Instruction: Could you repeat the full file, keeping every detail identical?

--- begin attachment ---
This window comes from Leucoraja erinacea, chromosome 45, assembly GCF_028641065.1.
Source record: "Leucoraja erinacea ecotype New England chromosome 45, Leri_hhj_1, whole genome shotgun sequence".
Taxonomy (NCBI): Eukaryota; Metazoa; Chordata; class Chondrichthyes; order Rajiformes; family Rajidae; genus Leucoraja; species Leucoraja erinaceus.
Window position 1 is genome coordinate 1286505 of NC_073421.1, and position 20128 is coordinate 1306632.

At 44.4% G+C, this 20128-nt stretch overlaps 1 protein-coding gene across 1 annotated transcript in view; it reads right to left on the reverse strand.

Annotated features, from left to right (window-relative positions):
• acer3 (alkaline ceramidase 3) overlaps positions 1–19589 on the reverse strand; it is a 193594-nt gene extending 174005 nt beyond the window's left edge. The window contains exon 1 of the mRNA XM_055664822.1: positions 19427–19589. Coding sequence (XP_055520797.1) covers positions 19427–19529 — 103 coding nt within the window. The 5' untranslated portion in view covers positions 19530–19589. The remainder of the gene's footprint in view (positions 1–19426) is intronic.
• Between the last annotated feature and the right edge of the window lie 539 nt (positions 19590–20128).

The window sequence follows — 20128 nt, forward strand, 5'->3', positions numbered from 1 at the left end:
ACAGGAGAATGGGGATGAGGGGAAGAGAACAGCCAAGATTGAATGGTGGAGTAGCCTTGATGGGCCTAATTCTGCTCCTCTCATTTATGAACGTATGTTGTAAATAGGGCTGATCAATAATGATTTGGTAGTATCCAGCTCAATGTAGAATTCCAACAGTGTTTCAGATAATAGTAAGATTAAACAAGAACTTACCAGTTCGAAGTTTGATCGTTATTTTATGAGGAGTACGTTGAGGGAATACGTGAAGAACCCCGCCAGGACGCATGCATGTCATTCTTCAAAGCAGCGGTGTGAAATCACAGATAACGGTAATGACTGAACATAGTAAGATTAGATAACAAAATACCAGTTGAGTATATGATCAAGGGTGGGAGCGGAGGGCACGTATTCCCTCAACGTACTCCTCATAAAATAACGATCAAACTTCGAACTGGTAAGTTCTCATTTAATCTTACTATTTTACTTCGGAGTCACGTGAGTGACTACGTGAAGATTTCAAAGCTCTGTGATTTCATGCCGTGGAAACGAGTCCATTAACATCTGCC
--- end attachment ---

This window comes from Leucoraja erinacea, chromosome 45, assembly GCF_028641065.1.
Source record: "Leucoraja erinacea ecotype New England chromosome 45, Leri_hhj_1, whole genome shotgun sequence".
Taxonomy (NCBI): Eukaryota; Metazoa; Chordata; class Chondrichthyes; order Rajiformes; family Rajidae; genus Leucoraja; species Leucoraja erinaceus.
Window position 1 is genome coordinate 1286505 of NC_073421.1, and position 20128 is coordinate 1306632.

At 44.4% G+C, this 20128-nt stretch overlaps 1 protein-coding gene across 1 annotated transcript in view; it reads right to left on the reverse strand.

Annotated features, from left to right (window-relative positions):
• acer3 (alkaline ceramidase 3) overlaps positions 1–19589 on the reverse strand; it is a 193594-nt gene extending 174005 nt beyond the window's left edge. The window contains exon 1 of the mRNA XM_055664822.1: positions 19427–19589. Coding sequence (XP_055520797.1) covers positions 19427–19529 — 103 coding nt within the window. The 5' untranslated portion in view covers positions 19530–19589. The remainder of the gene's footprint in view (positions 1–19426) is intronic.
• Between the last annotated feature and the right edge of the window lie 539 nt (positions 19590–20128).

The window sequence follows — 20128 nt, forward strand, 5'->3', positions numbered from 1 at the left end:
ACAGGAGAATGGGGATGAGGGGAAGAGAACAGCCAAGATTGAATGGTGGAGTAGCCTTGATGGGCCTAATTCTGCTCCTCTCATTTATGAACGTATGTTGTAAATAGGGCTGATCAATAATGATTTGGTAGTATCCAGCTCAATGTAGAATTCCAACAGTGTTTCAGATAATAGTAAGATTAAACAAGAACTTACCAGTTCGAAGTTTGATCGTTATTTTATGAGGAGTACGTTGAGGGAATACGTGAAGAACCCCGCCAGGACGCATGCATGTCATTCTTCAAAGCAGCGGTGTGAAATCACAGATAACGGTAATGACTGAACATAGTAAGATTAGATAACAAAATACCAGTTGAGTATATGATCAAGGGTGGGAGCGGAGGGCACGTATTCCCTCAACGTACTCCTCATAAAATAACGATCAAACTTCGAACTGGTAAGTTCTCATTTAATCTTACTATTTTACTTCGGAGTCACGTGAGTGACTACGTGAAGATTTCAAAGCTCTGTGATTTCATGCCGTGGAAACGAGTCCATTAACATCTGCC